Surf casting distance is important but is it necessary to catch big fish from the surf? It’s quite common to think “bigger fish”… deeper water. Even myself as a youngster growing up, I was under the impression that the best fish would be in the deepest water. So it was my goal at the time to cast as far as I could.
Even now, in my 60’s, I still try to cast as far as possible. I’m not really sure why because I know better. I guess old habits just die hard.
Big Fish Aren’t Always In Deep Water
Not everyone who loves the sport of surf fishing has the ability to cast 60, 70 or 100 yards. Maybe they have an injury or just lack the skill. Whatever the reason is, I’m here to say it doesn’t necessarily matter.
Your casting distance should never be the reason you are not catching big fish. It should also never be the reason you are not catching a lot of fish.
If you’re not catching fish it’s easy to blame it on casting distance. There might be situations where there aren’t any fish within casting distance but it’s highly unlikely.
Yes there are plenty of littler fish close to shore. It’s also the reason that you’ll find the bigger fish there. The bigger fish are there to feed on the little fish.
A True Story
Not long ago there was a guy fishing a little further down the beach from me. I thought he was a little strange because he showed up wearing long pants and sneakers with socks. Now who does that to go surf fishing?
The surf was quite high and the waves washed up on the sand at least 10 yards. I noticed that he was fishing from a spot where he wouldn’t get his feet wet. Not only that but he was fishing with a short light rod that was more suitable for pan fish. Go figure!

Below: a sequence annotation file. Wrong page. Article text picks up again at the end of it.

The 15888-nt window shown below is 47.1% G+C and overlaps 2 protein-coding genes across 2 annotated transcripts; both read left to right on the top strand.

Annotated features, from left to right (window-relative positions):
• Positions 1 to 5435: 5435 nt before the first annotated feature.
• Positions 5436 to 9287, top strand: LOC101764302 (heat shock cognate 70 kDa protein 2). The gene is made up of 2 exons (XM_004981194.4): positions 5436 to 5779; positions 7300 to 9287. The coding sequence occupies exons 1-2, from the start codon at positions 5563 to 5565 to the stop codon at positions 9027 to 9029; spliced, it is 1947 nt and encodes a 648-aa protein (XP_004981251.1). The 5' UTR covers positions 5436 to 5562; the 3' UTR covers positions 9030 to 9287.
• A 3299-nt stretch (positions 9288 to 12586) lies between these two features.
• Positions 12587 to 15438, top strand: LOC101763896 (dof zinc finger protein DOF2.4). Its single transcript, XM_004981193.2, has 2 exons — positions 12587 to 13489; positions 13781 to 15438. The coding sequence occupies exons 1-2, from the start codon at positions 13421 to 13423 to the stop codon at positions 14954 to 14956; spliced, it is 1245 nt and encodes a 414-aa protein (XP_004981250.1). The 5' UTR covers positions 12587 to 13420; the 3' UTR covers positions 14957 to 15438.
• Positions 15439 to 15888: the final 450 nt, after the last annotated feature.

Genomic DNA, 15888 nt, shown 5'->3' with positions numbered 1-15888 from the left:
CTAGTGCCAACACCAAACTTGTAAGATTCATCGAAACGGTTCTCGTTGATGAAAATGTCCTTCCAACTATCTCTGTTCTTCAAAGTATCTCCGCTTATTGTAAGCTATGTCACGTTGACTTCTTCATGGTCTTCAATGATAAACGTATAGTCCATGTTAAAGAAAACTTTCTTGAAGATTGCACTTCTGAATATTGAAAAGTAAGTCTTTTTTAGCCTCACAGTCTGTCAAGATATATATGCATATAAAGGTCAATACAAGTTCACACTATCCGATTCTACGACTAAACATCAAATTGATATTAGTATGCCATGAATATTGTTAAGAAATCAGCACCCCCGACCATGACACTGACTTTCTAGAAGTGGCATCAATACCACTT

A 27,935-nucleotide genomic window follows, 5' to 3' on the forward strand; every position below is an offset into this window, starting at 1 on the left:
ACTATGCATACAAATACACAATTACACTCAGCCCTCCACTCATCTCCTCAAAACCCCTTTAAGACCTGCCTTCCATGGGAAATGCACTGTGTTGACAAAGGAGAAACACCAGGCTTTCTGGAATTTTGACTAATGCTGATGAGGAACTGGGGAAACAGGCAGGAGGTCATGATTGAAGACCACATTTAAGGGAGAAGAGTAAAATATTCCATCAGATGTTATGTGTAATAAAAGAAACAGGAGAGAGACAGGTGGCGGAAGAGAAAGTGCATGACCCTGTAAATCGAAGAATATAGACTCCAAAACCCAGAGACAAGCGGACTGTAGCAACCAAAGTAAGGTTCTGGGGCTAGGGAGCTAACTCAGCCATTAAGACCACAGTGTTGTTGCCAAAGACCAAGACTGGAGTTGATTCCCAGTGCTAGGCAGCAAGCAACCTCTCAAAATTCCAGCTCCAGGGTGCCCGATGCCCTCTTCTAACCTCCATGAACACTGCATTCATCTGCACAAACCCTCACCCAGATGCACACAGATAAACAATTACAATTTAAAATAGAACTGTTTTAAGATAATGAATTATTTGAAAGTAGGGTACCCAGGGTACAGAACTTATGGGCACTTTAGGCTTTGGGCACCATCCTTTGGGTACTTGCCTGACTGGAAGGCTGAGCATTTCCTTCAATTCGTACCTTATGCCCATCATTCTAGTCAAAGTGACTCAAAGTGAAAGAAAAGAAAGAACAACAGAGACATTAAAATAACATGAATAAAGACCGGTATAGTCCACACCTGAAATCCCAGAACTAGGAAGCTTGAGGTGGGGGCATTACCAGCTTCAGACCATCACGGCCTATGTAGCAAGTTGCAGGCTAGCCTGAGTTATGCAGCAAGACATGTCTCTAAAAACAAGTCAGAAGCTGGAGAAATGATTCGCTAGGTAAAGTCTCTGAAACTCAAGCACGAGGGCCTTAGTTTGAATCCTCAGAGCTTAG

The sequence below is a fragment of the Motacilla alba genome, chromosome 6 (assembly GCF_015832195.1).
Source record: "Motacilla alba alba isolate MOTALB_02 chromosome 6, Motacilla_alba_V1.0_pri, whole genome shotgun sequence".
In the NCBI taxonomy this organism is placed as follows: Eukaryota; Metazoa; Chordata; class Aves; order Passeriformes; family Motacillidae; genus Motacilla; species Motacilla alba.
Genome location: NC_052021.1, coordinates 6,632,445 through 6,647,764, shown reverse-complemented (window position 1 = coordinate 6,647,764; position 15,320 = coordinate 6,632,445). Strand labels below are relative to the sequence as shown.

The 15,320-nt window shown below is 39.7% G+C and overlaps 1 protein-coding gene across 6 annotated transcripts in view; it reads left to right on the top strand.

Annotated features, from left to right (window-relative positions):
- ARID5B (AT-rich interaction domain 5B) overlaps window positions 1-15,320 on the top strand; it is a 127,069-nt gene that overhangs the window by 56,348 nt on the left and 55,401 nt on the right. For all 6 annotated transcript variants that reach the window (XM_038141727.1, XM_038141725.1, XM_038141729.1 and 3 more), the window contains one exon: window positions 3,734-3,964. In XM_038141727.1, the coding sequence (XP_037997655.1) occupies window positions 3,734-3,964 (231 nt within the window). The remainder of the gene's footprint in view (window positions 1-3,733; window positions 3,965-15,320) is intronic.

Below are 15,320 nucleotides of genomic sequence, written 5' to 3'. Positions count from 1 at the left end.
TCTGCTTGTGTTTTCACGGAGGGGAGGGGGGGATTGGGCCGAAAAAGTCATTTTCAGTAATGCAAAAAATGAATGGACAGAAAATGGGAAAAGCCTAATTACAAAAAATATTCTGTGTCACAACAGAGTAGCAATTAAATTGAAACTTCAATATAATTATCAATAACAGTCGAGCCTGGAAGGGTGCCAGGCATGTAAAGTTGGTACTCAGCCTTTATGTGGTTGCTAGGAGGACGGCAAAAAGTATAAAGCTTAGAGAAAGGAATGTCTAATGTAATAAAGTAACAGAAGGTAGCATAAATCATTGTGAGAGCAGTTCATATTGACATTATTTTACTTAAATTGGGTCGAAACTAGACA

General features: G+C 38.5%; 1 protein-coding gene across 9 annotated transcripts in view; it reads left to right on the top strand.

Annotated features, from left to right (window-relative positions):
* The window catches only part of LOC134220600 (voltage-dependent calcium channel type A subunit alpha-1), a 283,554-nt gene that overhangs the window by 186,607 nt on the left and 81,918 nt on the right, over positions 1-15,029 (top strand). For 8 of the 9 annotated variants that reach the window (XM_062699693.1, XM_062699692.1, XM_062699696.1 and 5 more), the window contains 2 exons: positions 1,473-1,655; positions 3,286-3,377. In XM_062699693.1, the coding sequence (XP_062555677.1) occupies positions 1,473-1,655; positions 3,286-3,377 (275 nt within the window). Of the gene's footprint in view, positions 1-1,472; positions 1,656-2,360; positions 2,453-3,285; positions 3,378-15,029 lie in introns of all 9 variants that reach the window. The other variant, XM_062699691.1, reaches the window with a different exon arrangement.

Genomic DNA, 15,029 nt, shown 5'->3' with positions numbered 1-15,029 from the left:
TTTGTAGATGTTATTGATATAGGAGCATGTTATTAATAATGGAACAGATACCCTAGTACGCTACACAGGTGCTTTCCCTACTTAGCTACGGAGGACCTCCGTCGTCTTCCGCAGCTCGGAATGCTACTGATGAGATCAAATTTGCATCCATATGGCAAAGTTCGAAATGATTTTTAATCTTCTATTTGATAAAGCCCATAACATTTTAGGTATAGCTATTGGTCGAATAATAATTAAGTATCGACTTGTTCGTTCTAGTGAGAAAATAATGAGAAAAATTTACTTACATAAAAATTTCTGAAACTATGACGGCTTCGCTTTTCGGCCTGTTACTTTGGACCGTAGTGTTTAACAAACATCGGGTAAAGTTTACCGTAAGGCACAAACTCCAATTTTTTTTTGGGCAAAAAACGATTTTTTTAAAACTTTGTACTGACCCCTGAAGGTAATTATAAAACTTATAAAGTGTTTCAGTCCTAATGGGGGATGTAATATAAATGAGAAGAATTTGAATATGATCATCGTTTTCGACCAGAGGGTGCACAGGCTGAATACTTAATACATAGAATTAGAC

As I watched him cast, I could see that he was just barely reaching beyond the edge of the surf line. Now my friend and I are fishing with 12 foot surf rods, out about 80 yards or so. All of a sudden here he comes walking toward us while fighting a fish with his rod bent way over.
Whatever he’s got, he can’t get it in and it’s running down the shoreline. We watched as he went under our rods past us and down the beach at least 300 yards before getting some control. He ended up using the surf to push it up on the beach to get it in.
Knowing that he didn’t want to get wet, I ran down there to give him a hand. As I approached I could see something flopping in the wash. To my surprise it was a manta ray with about a 4 foot wing span. I got it released for him and returned it to the water.
Now here’s a guy that anyone would have thought doesn’t have a clue about surf fishing and can barely cast far enough to reach the water. He catches a four foot manta ray while my friend and I hadn’t caught anything yet.
This is just one story. I’ve seen plenty of guys catch one fish after another and only casting a short distance to do it.
I’m not suggesting that you should concentrate on fishing closer to shore. It’s perfectly acceptable though, if that’s as far as you can cast.
What I Would Recommend
If you have the equipment and are able to cast a respectable distance my recommendation is to fish with two rods. Cast one out for distance and fish with the other in closer. You never know where you’ll have the best luck.
If you can bring two different kinds of bait with you. Since the basic surf rig usually has two hooks put a different bait on each hook.
This will increase your chance to locate where the fish are feeding. You’ll be testing two kinds of bait in two different locations to learn what works best for that day. Once you figure it out change everything over to what works the best.